A bill critical to the mortgage industry goes to the floor of the House of Representatives today for debate, and supporters say it could greatly ease the regulatory burden placed on lenders and securitizers.

On the schedule is H.R. 685, the Mortgage Choice Act of 2015, which was reintroduced earlier this year after dying in the last Congress despite bipartisan support.

The Mortgage Choice Act of 2015 by U.S. Rep. Bill Huizenga, R-Mich., would amend and clarify the qualified mortgage definition in the the Dodd-Frank Wall Street Reform and Consumer Protection Act thereby improving access to credit and qualified mortgages for low and moderate income borrowers while protecting consumers from bad loans.

The Mortgage Choice Act would also adjust the Truth in Lending Act definition of fees and points by exempting points and fees any affiliated title charges and escrow charges for taxes and insurance from the qualified mortgage cap on points and fees.

Dodd-Frank established the QM as the primary means for mortgage lenders to satisfy its “ability to repay” requirements. Dodd-Frank also provides that a QM may not have points and fees in excess of 3% of the loan amount. As currently defined, points and fees include fees paid to affiliated (but not unaffiliated) title companies, as well as amounts of insurance and taxes held in escrow.

As a result of this problematic definition, many affiliated loans, particularly those made to low- and moderate- income borrowers, would not qualify as QMs and would be unlikely to be made or would only be available at higher rates due to heightened liability risks. Consumers would lose the ability to choose to take advantage of the convenience and market efficiencies offered by one-stop shopping.

The Mortgage Choice Act excludes from the definition of points and fees all title charges, regardless of whether they are charged by an affiliated company, provided they are bona fide and reasonable.

Most housing financial and housing trade groups support the Mortgage Choice Act, including the Mortgage Bankers Association, the National Association of federal Credit Unions, the Mortgage Lenders Association, the Consumer Mortgage Coalition, the Credit Union National Association, the National Association of Home Builders, the Real Estate Services Providers Council, the Realty Alliance and the National Association of Realtors.

Supports say that by amending the definition of points and fees in this manner, the legislation will:

  1. promote the availability of safe and affordable mortgage credit;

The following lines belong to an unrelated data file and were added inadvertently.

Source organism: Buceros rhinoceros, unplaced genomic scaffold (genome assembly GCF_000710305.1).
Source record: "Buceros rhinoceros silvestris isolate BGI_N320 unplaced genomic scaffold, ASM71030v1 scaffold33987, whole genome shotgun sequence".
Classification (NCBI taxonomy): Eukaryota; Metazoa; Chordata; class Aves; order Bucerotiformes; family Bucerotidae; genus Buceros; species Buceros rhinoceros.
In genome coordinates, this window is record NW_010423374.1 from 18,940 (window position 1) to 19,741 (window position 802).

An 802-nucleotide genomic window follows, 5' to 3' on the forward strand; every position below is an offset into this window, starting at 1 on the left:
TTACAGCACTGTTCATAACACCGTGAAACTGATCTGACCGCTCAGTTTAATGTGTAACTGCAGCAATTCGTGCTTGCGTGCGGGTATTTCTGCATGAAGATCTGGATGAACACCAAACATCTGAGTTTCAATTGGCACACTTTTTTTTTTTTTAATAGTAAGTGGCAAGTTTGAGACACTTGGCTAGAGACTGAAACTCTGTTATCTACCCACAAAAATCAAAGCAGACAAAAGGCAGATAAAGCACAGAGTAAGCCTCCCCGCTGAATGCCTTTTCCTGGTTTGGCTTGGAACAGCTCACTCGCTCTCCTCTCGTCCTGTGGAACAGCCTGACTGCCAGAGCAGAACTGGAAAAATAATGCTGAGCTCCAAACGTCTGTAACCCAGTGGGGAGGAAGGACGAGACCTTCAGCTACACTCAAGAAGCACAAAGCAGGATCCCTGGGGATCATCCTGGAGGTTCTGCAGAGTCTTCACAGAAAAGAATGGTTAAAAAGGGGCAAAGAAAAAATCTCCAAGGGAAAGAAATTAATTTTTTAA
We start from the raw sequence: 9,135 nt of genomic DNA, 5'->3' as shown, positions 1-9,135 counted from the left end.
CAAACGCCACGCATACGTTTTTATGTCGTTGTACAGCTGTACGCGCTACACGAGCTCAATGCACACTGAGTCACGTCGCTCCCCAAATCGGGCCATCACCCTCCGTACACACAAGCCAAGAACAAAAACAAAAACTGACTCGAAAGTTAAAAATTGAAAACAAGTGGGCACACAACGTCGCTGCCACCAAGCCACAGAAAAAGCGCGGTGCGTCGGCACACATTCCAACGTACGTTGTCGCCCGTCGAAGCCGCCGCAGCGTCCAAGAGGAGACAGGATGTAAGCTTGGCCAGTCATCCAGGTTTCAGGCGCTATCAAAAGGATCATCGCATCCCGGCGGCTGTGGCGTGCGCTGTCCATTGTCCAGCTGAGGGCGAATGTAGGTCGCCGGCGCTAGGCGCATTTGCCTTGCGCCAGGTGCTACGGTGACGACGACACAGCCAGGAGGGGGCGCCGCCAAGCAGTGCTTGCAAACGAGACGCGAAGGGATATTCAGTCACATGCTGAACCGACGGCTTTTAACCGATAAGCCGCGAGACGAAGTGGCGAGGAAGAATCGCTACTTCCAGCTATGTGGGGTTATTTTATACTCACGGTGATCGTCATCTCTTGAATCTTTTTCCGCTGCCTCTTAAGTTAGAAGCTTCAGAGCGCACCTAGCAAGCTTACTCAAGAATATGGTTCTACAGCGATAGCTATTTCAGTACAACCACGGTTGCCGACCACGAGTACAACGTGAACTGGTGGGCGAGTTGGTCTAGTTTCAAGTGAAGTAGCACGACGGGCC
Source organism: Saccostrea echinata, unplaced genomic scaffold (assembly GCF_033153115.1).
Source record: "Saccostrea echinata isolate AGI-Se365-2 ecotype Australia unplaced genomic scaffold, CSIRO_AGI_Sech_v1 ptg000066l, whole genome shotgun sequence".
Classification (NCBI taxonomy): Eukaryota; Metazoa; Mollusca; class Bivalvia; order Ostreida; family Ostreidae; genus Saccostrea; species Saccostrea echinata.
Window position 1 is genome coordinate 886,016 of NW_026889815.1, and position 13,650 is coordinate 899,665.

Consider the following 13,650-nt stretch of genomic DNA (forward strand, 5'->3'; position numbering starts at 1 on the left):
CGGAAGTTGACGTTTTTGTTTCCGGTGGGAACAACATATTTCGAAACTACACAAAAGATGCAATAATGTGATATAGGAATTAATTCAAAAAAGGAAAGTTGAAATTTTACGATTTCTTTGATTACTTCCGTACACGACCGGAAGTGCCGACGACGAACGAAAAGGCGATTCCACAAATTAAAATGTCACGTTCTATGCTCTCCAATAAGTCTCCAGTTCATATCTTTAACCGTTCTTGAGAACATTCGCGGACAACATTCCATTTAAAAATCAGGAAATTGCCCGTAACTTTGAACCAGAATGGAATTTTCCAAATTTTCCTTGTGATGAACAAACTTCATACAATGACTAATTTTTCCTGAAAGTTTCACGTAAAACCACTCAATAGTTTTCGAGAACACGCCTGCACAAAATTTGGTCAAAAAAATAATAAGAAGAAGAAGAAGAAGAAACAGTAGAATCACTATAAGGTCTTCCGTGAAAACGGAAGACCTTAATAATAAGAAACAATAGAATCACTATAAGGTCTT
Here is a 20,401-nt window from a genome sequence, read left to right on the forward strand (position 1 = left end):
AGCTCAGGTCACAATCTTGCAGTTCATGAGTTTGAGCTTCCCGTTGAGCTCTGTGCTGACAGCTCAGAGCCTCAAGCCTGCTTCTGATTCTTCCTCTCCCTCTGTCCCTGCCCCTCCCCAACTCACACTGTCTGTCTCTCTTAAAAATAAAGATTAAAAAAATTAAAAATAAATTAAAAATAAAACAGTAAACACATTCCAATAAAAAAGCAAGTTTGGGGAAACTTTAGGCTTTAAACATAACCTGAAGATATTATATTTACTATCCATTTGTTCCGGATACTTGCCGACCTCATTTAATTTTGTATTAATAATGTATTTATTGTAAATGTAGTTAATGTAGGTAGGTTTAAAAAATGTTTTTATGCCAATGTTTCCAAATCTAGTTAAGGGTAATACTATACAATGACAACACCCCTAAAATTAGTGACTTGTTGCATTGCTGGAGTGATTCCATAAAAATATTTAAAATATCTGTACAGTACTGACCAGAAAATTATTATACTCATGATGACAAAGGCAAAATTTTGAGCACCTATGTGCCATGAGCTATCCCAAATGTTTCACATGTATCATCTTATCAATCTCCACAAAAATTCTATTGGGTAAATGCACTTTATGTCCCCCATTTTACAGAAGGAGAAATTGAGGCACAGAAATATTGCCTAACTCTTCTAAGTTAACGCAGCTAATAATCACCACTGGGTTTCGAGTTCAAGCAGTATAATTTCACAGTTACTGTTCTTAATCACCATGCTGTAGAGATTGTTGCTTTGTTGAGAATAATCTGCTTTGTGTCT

2. maintain a competitive marketplace,
  3. prevent higher prices or the withdrawal of affiliated title service providers in low- and moderate-income marketplaces; and
  4. preserve the ability of consumers to choose the benefits of one-stop shopping when they purchase or refinance their home.

The Mortgage Bankers Association says that passage of the Mortgage Choice Act would help improve the regulatory environment in a way that helps consumers gain access to sustainable mortgage credit.

“On behalf of the Mortgage Bankers Association, I want to express our enthusiastic support for H.R. 685, the Mortgage Choice Act, which the House of Representatives will vote on this week,” said David Stevens, chairman and CEO of the MBA. “This bipartisan legislation would modify the definition of “points and fees” used to determine whether a loan meets the Ability to Repay rule’s test for Qualified Mortgages.

But Congresswoman Maxine Waters, D-Calif., said that H.R. 685 would roll back critical consumer protections enacted under Dodd-Frank and leave many low-income and minority families exposed to the kinds of predatory practices that were commonly used in the run-up to the financial crisis.

“I strongly oppose both of these proposals, which will weaken the Consumer Financial Protection Bureau, roll back key protections for homeowners and leave consumers vulnerable to the same kinds of predatory lending practices that were all too common leading up to the financial crisis,” Waters said. “Watering down important protections enacted in the aftermath of the worst financial crisis in a generation will ultimately bring back higher costs for borrowers, facilitate the kind of steering that forced so many into expensive mortgages that end in foreclosure, and undermine vital consumer protections  enacted as part of the Dodd-Frank Wall Street Reform Act.”  

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